As A South Asian Woman, Seeing Two Darker-Skinned Women On Bridgerton Means Everything

Image courtesy of Netflix
Simone Ashley and Charithra Chandran in Bridgerton Season 2
The day we've all been waiting for – March 25, when Bridgerton Season 2 premieres on Netflix – is so close we can almost taste it.
Front and centre in those photos is the show's new female lead, Kate Sharma, played by Sex Education actor, Simone Ashley. When Ashley's casting was announced in February last year, it was celebrated as an important moment for female South Asian representation in television.
But Ashley and fellow British Indian Charithra Chandran (her on-screen sister Edwina) joining the show is more significant than a celebration of two brown women getting airtime on screen.
Growing up as the daughter of Fijian-Indian immigrants, I recall older relatives constantly commenting on my complexion. "You've become so dark in the Australian sun," I'd hear. "Try and stay in the shade." Another comment I heard about so many other South Asian women was along the lines of, "Did you see who he married? She's so dark."
I'm a relatively lighter shade of brown and I acknowledge that I have fair-skin privilege compared to many of my South Asian friends with darker skin tones, who regularly face comments like these. They're constantly made to feel ugly and 'less than' because of their complexions.
Image courtesy of Netflix
Simone Ashley and Jonathan Bailey in Bridgerton Season 2
Sri Lankan Australian actor Menik Gooneratne says that casting Ashley, the daughter of Indian Tamils, not only attempts to address a lack of South Asian representation, but also challenges the community’s damaging beauty ideals reflecting colourism – where fairer complexions are viewed as more worthy than darker skin tones.
“At times, it seems like when we talk about the need to increase Asian representation, [us] South Asians are often overlooked," Gooneratne tells Refinery29 Australia. “So, to see this kind of representation, not only on a popular Netflix show, but in a genre which has typically been devoid of Asian faces, is very important.
“Being ‘unfair and lovely’ myself and having personally experienced colourism in this industry, it is incredibly validating to see this casting choice on Bridgerton."
The actor, who played Neighbours’ first South Asian Australian matriarch Priya in 2011, mentioned ‘unfair and lovely’ in reference to the widespread culture within South Asian communities that values fairer complexions and skin lightening products such as ‘Fair & Lovely’.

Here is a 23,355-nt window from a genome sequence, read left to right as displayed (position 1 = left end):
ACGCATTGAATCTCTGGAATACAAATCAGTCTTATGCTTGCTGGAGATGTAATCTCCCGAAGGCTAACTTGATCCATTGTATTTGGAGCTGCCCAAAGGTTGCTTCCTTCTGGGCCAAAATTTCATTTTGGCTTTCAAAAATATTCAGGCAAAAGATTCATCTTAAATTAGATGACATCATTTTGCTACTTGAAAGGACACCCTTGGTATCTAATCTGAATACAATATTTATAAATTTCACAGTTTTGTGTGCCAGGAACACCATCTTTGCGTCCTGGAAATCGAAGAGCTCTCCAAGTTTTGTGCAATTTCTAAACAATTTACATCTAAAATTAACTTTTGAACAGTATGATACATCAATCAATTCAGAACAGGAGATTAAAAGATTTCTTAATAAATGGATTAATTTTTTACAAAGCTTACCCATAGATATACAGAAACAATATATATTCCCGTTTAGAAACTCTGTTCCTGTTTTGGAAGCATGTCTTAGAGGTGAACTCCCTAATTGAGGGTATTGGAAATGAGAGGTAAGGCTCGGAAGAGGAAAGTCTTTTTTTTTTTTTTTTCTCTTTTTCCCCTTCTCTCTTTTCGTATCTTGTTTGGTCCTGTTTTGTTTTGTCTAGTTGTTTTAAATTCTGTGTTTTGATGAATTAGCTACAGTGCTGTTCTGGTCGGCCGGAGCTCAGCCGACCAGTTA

When talented South Asian women have been cast in Hollywood, they have predominantly been fairer-skinned. Examples include Priyanka Chopra, Deepika Padukone and Freida Pinto. However, casting Ashley and Chandran in Bridgerton acknowledges that South Asian women with darker complexions deserve screen time and are just as beautiful and worthy of finding love.
Discrimination based on skin tone is a reality within many South Asian communities and impacts employment prospects and relationships in India. In 2019, a photo of Miss India pageant finalists sparked backlash, as all 30 women pictured appeared to be fair-skinned and with similar features.   
In 2020, consumer goods manufacturer, Unilever, announced it would rename ‘Fair & Lovely’ in order to be a more “inclusive vision of beauty”. The product is primarily sold in India, Pakistan, Indonesia and the Middle East. 
Mindy Kaling’s Netflix show Never Have I Ever was applauded in 2020 for starring Canadian actress Maitreyi Ramakrishnan – also of Tamil heritage – in the lead role. However, the addition of Ashley and Chandra in a period drama such as Bridgerton takes such representation “to another level”, says Gooneratne. 
“To see this happen on a show [Bridgerton] that firstly does not have South Asian decision-makers at the helm, and then is one of the most successful shows in Netflix history, takes this movement to another level entirely,” she says. “And it’s glorious to see!” 
Her view is shared by many fans of the show, who have praised the casting decision on Twitter.
Gooneratne’s own connection to Bridgerton may not be known among all of Lady Whistledown’s avid followers. The Aussie starred in Peter Jackson’s 2018 film, Mortal Engines, alongside Regé-Jean Page who portrayed heartthrob Simon Hastings in Bridgerton’s first season.
Last year she made a bold statement about her South Asian heritage by arriving at the Emmy Awards in a traditional Indian lehenga.
Meanwhile, Bridgerton season 2 will follow Lord Anthony Bridgerton (Jonathan Bailey) as he sets out to find a suitable wife. With his impossible standards, he's not in much luck until he crosses paths with Kate Sharma (Ashley) who's arrived from India with her younger sister Edwina (Chandran).
As Sharma discovers that true love is not necessarily at the heart of the eldest Bridgerton sibling's intentions, she vows to stop the union. But as we all know from Season 1, it's always a bit more complicated than that.
Bridgerton Season 2 premieres on Netflix on March 25.
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